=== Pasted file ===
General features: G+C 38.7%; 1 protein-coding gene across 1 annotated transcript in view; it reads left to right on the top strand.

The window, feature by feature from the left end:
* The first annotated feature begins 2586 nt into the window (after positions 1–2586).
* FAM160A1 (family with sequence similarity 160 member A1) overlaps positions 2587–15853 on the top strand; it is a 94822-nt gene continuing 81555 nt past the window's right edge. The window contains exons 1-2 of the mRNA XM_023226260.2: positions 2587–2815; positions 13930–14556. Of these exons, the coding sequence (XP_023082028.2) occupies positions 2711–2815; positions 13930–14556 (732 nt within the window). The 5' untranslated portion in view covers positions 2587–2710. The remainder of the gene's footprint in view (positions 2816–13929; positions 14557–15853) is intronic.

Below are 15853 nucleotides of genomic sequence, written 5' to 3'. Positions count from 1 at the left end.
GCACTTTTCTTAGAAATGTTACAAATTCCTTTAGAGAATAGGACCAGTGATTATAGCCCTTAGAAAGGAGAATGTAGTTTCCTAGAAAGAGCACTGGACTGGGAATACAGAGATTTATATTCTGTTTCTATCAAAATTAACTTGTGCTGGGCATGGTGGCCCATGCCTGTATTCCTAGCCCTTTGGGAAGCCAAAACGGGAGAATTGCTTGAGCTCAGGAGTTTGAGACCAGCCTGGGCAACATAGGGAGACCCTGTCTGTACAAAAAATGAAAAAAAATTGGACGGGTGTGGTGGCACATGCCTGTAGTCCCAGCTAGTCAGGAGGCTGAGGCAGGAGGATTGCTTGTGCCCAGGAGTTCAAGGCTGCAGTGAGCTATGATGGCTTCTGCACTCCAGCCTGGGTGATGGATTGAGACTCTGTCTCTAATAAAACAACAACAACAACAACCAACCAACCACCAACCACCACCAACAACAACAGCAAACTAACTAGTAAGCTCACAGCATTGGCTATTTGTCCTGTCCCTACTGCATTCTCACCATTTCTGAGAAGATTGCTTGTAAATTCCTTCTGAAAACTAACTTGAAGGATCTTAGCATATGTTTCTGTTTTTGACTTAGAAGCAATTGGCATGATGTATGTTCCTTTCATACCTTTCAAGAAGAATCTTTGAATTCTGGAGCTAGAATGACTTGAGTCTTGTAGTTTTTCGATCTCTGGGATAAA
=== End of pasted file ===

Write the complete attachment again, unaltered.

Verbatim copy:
General features: G+C 38.7%; 1 protein-coding gene across 1 annotated transcript in view; it reads left to right on the top strand.

The window, feature by feature from the left end:
* The first annotated feature begins 2586 nt into the window (after positions 1–2586).
* FAM160A1 (family with sequence similarity 160 member A1) overlaps positions 2587–15853 on the top strand; it is a 94822-nt gene continuing 81555 nt past the window's right edge. The window contains exons 1-2 of the mRNA XM_023226260.2: positions 2587–2815; positions 13930–14556. Of these exons, the coding sequence (XP_023082028.2) occupies positions 2711–2815; positions 13930–14556 (732 nt within the window). The 5' untranslated portion in view covers positions 2587–2710. The remainder of the gene's footprint in view (positions 2816–13929; positions 14557–15853) is intronic.

Below are 15853 nucleotides of genomic sequence, written 5' to 3'. Positions count from 1 at the left end.
GCACTTTTCTTAGAAATGTTACAAATTCCTTTAGAGAATAGGACCAGTGATTATAGCCCTTAGAAAGGAGAATGTAGTTTCCTAGAAAGAGCACTGGACTGGGAATACAGAGATTTATATTCTGTTTCTATCAAAATTAACTTGTGCTGGGCATGGTGGCCCATGCCTGTATTCCTAGCCCTTTGGGAAGCCAAAACGGGAGAATTGCTTGAGCTCAGGAGTTTGAGACCAGCCTGGGCAACATAGGGAGACCCTGTCTGTACAAAAAATGAAAAAAAATTGGACGGGTGTGGTGGCACATGCCTGTAGTCCCAGCTAGTCAGGAGGCTGAGGCAGGAGGATTGCTTGTGCCCAGGAGTTCAAGGCTGCAGTGAGCTATGATGGCTTCTGCACTCCAGCCTGGGTGATGGATTGAGACTCTGTCTCTAATAAAACAACAACAACAACAACCAACCAACCACCAACCACCACCAACAACAACAGCAAACTAACTAGTAAGCTCACAGCATTGGCTATTTGTCCTGTCCCTACTGCATTCTCACCATTTCTGAGAAGATTGCTTGTAAATTCCTTCTGAAAACTAACTTGAAGGATCTTAGCATATGTTTCTGTTTTTGACTTAGAAGCAATTGGCATGATGTATGTTCCTTTCATACCTTTCAAGAAGAATCTTTGAATTCTGGAGCTAGAATGACTTGAGTCTTGTAGTTTTTCGATCTCTGGGATAAA